No longer content with taking the baby steps advocated by his therapist alter-ego Dr. Leo Marvin, Richard Dreyfuss has decided that Disney doesn’t deserve the kind of gentle hand-holding that the actor has never been known for anyway. Deadline reports that the actor, along with the widow of Turner & Hooch producer Raymond Wagner, are suing the company for not letting a firm audit the studio to see what profits they might potentially be owed. What nobody seems to be noticing, however, is that What About Bob? was always a densely coded text that secretly explains Disney’s plan to strip noted actor Richard Dreyfuss of his finances.
The 1991 movie casts Bill Murray as psychiatric patient Bob Wiley (because, like Disney’s money-hungry and clever executives, he’s “wily”—you see the dominoes starting to fall already). Wiley’s desperate need for acceptance and desire to overcome his many phobias sends him out to take over the life and family of Dr. Leo Marvin (Dreyfuss). As Marvin’s family members—clearly a visual representation of the easily-gullible public—fall hard for Wiley’s charms and turn on their increasingly embattled patriarch, Dreyfuss slowly loses his mind, ending the film reduced to a gibbering wreck in a wheelchair. You see, all of it was a hidden-in-plain-sight plan to ruin a proud actor and seize his property, much as “Bob” metaphorically seized control of the filmic family.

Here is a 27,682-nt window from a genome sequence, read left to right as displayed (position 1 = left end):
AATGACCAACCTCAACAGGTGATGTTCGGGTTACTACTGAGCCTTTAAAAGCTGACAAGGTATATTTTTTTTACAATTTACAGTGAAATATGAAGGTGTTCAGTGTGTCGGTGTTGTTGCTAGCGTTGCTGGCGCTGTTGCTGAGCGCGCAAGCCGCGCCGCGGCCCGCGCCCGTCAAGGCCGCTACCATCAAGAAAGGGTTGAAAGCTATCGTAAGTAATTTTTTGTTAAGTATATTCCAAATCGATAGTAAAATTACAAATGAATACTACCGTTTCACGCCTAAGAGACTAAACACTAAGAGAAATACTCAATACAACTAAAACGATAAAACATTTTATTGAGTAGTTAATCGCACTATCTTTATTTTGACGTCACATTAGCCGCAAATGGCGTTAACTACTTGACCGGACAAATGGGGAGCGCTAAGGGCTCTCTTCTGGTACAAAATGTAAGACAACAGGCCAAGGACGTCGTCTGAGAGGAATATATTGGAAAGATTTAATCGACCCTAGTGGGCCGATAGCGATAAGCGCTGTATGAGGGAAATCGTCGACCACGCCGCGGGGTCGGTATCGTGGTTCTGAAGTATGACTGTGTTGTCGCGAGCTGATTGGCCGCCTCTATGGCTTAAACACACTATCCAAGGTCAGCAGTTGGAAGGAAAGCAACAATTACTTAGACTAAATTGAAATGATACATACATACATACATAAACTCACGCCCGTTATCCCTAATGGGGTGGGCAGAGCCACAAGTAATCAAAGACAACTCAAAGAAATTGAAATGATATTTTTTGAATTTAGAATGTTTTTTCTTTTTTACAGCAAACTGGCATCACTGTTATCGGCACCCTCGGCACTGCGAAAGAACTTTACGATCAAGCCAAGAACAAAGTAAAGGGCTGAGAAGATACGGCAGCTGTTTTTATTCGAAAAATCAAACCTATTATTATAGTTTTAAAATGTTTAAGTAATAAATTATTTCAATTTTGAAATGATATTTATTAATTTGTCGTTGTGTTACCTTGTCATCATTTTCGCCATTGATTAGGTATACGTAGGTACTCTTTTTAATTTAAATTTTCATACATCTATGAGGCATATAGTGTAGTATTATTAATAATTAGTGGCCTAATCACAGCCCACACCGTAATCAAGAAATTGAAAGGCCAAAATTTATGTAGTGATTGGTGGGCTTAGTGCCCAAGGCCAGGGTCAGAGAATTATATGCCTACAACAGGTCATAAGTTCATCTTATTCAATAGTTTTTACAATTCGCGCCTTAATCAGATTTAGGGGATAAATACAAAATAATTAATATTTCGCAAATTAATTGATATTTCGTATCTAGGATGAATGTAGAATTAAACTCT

But Dreyfuss, whom we assume has finally had the scales lifted from his eyes and is seeing the film the “right” way at last, is fighting back with a bluntly worded lawsuit, as you can see for yourself:
Motion picture and television companies detest having to pay net and gross profit participants and have consistently and historically withheld significant amounts of profits from participants. This is why profit participation auditors in the motion picture and television industries exist; these auditors oftentimes find monies due to profit participants.
Interestingly, this lawsuit also reveals that Dreyfuss and his co-plaintiff seem to be far from the only people who want to audit the financial ledgers that Disney probably keeps under a thick layer of Frozen Blu-rays. The filing claims that there is currently a three-year waiting list to do an audit on Walt Disney properties.
Respectively, What About Bob? and Turner & Hooch made $64 million and $72 million at the domestic box office, which doesn’t include proceeds from home video, international sales, or television distribution rights. Some have suggested that Turner & Hooch’s inclusion in this lawsuit means that it, too, is part of this nefarious cabal, but cooler heads understand that it’s just a delightful Tom Hanks movie about a goofy dog, and looking for deeper meaning in something like that is ridiculous.